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Gold Poised for Worst Monthly Run in 11 Years on Europe

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May 31 (Bloomberg) -- Gold futures fell in New York, capping the longest monthly slump since 2000, as Europe’s worsening debt crisis and signs of a U.S. economic slowdown crimped demand for the precious metal.

Higher borrowing costs in Spain are putting pressure on Mariano Rajoy’s five month-old government to join Greece, Portugal and Ireland in seeking a rescue that would be the European Union’s biggest. First-time claims for U.S. jobless benefits rose by 10,000 to 383,000 last week, the Labor Department reported today. The Standard & Poor’s GSCI index of 24 raw materials fell as much as 1.5 percent and was headed for its biggest monthly drop since the recession in October 2008.

“Gold is behaving like a classic commodity and declining along with the pack,” Adam Klopfenstein, a market strategist at Archer Financial Services Inc. in Chicago, said in a telephone interview. “It’s like the dead man walking.”

Gold futures for August delivery retreated 0.1 percent to settle at $1,564.20 an ounce at 2 p.m. on the Comex in New York. The precious metal retreated 6 percent this month, the biggest drop this year as the dollar rallied 5.4 percent. Holdings in the bullion-backed exchange-traded products are set for a third monthly decline, data compiled by Bloomberg show.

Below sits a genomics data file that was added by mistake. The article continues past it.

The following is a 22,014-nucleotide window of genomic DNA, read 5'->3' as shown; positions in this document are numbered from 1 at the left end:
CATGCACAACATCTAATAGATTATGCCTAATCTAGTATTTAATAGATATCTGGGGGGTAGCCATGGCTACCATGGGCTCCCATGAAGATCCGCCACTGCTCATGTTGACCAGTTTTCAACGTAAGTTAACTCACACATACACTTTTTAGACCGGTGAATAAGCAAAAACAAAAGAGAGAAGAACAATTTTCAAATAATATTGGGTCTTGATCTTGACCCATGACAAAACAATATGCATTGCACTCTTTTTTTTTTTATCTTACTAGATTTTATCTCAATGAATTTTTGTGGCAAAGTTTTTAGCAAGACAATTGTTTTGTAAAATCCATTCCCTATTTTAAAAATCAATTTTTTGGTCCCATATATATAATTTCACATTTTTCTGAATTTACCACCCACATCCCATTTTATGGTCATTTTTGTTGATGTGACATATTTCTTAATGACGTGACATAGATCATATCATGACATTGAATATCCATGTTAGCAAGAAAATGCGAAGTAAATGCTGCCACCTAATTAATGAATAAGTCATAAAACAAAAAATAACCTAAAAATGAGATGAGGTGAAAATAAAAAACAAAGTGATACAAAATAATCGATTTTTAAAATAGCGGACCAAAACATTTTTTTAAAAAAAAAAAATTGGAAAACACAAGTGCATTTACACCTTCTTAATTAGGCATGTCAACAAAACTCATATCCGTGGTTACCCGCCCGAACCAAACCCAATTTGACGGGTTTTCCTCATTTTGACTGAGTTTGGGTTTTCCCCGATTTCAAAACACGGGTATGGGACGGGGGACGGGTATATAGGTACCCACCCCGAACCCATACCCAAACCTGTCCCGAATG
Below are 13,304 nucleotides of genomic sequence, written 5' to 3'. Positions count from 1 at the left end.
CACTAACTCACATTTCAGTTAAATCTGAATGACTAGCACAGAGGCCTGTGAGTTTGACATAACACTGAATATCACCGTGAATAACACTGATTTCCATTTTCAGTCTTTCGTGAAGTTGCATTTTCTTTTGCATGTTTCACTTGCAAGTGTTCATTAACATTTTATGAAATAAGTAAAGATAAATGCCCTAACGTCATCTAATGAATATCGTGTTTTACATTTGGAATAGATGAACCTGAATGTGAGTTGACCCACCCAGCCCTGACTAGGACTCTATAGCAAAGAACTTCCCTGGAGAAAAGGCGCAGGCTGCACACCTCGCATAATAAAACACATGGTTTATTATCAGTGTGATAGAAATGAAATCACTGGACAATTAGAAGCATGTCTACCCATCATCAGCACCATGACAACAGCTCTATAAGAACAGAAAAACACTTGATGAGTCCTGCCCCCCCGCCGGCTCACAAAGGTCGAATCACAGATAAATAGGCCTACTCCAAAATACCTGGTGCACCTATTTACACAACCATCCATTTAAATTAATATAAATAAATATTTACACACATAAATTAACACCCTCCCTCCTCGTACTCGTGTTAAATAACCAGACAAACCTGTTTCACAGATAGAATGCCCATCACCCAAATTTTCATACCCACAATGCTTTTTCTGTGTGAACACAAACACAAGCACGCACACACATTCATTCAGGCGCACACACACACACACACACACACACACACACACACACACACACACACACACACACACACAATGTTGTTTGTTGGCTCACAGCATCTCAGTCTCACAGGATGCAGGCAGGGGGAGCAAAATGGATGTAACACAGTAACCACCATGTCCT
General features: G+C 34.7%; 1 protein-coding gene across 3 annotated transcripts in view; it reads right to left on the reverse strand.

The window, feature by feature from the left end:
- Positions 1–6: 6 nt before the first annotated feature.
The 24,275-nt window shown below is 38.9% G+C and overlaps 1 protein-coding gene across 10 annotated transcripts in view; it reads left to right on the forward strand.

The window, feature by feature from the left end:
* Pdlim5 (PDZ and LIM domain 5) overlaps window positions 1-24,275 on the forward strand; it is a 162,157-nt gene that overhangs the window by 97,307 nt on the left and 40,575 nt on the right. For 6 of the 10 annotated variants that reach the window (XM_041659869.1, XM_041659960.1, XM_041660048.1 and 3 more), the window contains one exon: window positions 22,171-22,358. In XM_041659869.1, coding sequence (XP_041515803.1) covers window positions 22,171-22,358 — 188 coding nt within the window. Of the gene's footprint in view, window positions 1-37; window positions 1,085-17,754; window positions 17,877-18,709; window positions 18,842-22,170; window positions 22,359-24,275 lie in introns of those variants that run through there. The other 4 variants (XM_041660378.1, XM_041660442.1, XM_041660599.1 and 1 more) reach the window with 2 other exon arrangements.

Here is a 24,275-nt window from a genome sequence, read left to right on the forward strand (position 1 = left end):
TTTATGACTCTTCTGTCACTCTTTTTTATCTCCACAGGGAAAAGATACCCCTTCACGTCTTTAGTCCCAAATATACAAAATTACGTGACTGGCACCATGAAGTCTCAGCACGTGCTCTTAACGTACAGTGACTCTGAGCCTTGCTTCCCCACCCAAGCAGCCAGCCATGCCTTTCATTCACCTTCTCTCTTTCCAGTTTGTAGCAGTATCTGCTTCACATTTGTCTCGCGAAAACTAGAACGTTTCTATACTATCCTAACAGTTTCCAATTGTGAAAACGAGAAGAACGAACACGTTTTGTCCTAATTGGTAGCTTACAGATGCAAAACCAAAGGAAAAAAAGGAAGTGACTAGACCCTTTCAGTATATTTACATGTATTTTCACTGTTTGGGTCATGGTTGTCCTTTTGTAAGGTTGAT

“Investors don’t have the same strategic approach to gold as before,” Edel Tully, an analyst at UBS AG, said in a report today. “Much of the exposure to gold has been on an intra-day bias of late. The market is too highly correlated with risk for many participants’ liking.”

Silver futures for July delivery fell 0.8 percent to $27.757 an ounce on the Comex, extending the month’s loss to 11 percent. The metal’s third monthly loss is the longest slump since 2008.

On the New York Mercantile Exchange, platinum futures for July delivery jumped 1.2 percent to $1,417.60 an ounce, helping narrow the month’s loss to 9.8 percent. Palladium futures for September delivery rose 1.2 percent to $613.90 an ounce. Still, prices fell 10 percent in May, the biggest monthly drop since September.

To contact the reporters on this story: Maria Kolesnikova in London at mkolesnikova@bloomberg.net; Debarati Roy in New York at droy5@bloomberg.net

To contact the editor responsible for this story: Steve Stroth at sstroth@bloomberg.net

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